The total number of book titles in the world, according to the head of metadata (geekspeak for cataloguing) for Google Books, “when we counted them last Friday”.
I got this nugget from a splendid post at Language Log by Geoff Nunberg, slamming the very numerous mistakes in the catalogue. Some are hilarious: Mae West: an Icon in Black and White is classified under Religion. More obscurely, Moby Dick comes under Computers. The Google guy admits that “we date one edition of A Christmas Carol from a shockingly pre-Gutenberg 1135″. Google have weirdly chosen to use a primitive booksellers’ coding scheme called BISAC. Dixit Nunberg:
In short, Google has taken the great research collections of the English-speaking world and returned them in the form of a suburban mall bookstore.
The blogosphere at its best.
This is more than an enjoyable catfight between experts. Google has vast ambitions and resources – they seriously mean to scan all those 168 million books and nobody is saying they can’t do it. They also have an unsurmountable head start. So it’s very unlikely that the effort will ever be duplicated, though it may be complemented in particular areas. We have in prospect a monopoly channel of convenient access to most of the world’s writing. How well Google does the cataloguing and indexing, and how it manages access, are important matters. The Google Books Settlement being worked on in US courts will be a cornerstone of the information society.
There is one straightforward change in the law that would improve things: roll back automatic copyright renewal. If you take out a patent, you must renew it from time to time or it passes into the public domain. If you couldn’t be bothered, how valuable can your patent be to you? Up to 1978 in the USA, that was the case for copyright: but then the law was changed to make renewal automatic after a first term of 28 years for works published from then on. The start date was moved back to 1964 by amendments in 1992. At the time, it probably looked like a sensible rationalisation: renewal requires paperwork and a bureaucracy which didn’t then look as if they were achieving anything.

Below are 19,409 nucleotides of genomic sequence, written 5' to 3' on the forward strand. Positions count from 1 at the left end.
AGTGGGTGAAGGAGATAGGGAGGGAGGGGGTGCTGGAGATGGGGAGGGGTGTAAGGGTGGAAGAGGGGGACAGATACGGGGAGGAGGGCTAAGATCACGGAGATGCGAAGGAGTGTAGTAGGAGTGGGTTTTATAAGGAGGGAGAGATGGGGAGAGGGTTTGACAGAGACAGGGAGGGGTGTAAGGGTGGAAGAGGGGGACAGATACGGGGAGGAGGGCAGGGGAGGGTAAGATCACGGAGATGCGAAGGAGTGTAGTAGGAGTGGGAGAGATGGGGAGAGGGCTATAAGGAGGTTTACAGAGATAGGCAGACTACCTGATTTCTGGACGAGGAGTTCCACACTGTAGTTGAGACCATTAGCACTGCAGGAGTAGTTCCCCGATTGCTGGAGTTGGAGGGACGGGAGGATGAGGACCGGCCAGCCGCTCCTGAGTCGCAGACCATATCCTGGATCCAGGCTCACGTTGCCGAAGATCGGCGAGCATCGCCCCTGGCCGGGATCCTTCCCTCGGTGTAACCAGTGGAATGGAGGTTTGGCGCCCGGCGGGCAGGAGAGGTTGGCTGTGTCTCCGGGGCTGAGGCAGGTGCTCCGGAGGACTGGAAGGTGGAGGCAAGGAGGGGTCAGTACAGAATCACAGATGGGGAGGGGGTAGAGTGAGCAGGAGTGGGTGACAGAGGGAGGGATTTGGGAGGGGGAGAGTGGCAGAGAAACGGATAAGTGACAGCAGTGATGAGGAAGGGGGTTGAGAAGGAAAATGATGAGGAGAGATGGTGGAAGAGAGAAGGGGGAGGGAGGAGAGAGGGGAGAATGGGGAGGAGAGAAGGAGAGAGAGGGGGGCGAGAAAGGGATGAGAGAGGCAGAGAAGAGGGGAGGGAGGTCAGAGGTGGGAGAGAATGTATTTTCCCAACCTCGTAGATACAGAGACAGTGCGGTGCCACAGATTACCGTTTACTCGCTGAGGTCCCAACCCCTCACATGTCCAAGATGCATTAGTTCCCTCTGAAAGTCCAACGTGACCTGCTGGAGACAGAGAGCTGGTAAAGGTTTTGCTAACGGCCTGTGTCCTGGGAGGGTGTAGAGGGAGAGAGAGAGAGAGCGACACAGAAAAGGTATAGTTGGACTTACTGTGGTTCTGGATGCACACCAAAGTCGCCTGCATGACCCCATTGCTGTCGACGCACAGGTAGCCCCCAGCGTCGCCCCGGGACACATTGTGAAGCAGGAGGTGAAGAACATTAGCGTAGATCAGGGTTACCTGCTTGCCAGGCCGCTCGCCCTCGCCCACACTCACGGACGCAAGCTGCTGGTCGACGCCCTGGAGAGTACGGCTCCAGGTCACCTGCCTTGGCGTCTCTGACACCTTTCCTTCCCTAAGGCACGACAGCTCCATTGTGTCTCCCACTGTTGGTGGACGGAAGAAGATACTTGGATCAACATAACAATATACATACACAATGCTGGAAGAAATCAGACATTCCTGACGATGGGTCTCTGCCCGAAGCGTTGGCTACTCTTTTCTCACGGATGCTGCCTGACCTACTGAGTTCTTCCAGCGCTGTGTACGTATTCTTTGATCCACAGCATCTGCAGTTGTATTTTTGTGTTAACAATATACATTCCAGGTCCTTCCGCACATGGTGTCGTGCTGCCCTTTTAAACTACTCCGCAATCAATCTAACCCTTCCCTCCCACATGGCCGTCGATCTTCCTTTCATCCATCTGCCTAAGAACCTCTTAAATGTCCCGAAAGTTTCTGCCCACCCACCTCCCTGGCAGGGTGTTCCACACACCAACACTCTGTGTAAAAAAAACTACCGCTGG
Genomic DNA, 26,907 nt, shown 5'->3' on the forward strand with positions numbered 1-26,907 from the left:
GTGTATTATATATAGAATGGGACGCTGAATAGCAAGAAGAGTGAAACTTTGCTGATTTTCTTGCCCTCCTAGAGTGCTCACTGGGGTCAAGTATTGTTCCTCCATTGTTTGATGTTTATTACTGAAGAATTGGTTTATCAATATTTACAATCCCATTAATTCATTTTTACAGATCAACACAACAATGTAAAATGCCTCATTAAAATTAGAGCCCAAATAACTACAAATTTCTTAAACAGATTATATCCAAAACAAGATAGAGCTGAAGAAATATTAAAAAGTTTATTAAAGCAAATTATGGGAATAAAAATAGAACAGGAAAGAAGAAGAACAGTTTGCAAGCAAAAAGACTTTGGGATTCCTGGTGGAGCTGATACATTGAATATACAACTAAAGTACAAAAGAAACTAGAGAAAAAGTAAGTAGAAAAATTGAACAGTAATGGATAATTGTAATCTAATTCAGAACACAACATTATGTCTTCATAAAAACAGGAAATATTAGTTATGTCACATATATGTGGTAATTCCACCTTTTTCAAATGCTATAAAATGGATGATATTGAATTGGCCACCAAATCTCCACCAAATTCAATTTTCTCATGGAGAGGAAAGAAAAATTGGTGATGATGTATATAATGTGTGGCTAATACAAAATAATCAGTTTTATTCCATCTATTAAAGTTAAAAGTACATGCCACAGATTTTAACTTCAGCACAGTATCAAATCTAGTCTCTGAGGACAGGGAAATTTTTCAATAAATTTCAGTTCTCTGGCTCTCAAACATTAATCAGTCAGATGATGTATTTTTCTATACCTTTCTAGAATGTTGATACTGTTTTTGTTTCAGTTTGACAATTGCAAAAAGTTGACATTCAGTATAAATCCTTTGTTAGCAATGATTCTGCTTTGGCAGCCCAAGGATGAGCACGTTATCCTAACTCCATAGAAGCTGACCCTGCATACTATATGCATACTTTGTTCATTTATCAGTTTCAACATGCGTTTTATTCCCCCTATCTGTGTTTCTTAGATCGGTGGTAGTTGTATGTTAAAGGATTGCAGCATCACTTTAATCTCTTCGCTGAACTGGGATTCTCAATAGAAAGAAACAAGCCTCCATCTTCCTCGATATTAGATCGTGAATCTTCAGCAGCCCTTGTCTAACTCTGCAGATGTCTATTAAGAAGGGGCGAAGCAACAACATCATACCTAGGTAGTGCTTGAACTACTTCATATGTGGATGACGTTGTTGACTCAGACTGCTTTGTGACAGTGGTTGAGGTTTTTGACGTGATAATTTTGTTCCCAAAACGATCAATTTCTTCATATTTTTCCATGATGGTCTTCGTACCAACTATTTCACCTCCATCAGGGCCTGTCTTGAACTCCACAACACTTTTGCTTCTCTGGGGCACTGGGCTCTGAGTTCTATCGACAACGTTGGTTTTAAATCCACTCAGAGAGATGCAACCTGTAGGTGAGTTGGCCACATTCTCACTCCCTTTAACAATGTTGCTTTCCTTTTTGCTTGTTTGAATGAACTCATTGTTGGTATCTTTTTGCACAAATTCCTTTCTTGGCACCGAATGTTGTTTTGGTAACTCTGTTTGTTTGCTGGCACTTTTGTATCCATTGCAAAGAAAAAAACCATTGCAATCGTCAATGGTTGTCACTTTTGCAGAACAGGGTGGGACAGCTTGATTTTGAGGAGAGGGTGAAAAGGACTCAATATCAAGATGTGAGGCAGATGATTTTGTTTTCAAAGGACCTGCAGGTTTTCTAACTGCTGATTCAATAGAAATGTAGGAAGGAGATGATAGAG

Electronic libraries have changed the equation. With the ever-lengthening life of copyright secured by rights-owners through skilful propaganda and
bribery election contributions, you have a huge, and increasing, number of works on the shelves (and now hard drives) of zero commercial value. But these are still legally in copyright, not the public domain. They are called orphan works; and have become a major headache for Google Books, its competitors if any, and their users, as the e-libraries must identify indifferent heirs and secure their permissions to make the books available.
It’s true that restoring renewal would only be a partial solution. It would still leave your Great-Aunt Edna’s Memoirs of a Dakota Childhood (cumulative sales 135) in full copyright for a long first stretch of 28 years: but it would clean up the confusion for the books published between 1964 and (today minus 28 years), viz. 1981. Ideally you should require renewal after 10 years, and backdate it to liberate all the orphans over 10 years old.
The current version of the economically illiterate Berne Convention requires (Article 5.2) that “The enjoyment and the exercise of these rights [of copyright] shall not be subject to any formality”, so the rollback might require a long international negotiation. Still, if not now, when?
The reform would be fought by the powerful copyright lobby and its tame shills. Ex hypothesi the orphans are commercially worthless. The administrative costs for renewal of valuable properties would be invisible for the likes of Disney, so they would have no direct stake. But the reform would underline the fact that intellectual property is not a God-given natural right of les créateurs, but a privilege granted by society in the wider public interest. A dangerous wedge indeed.
Update Follow-on here.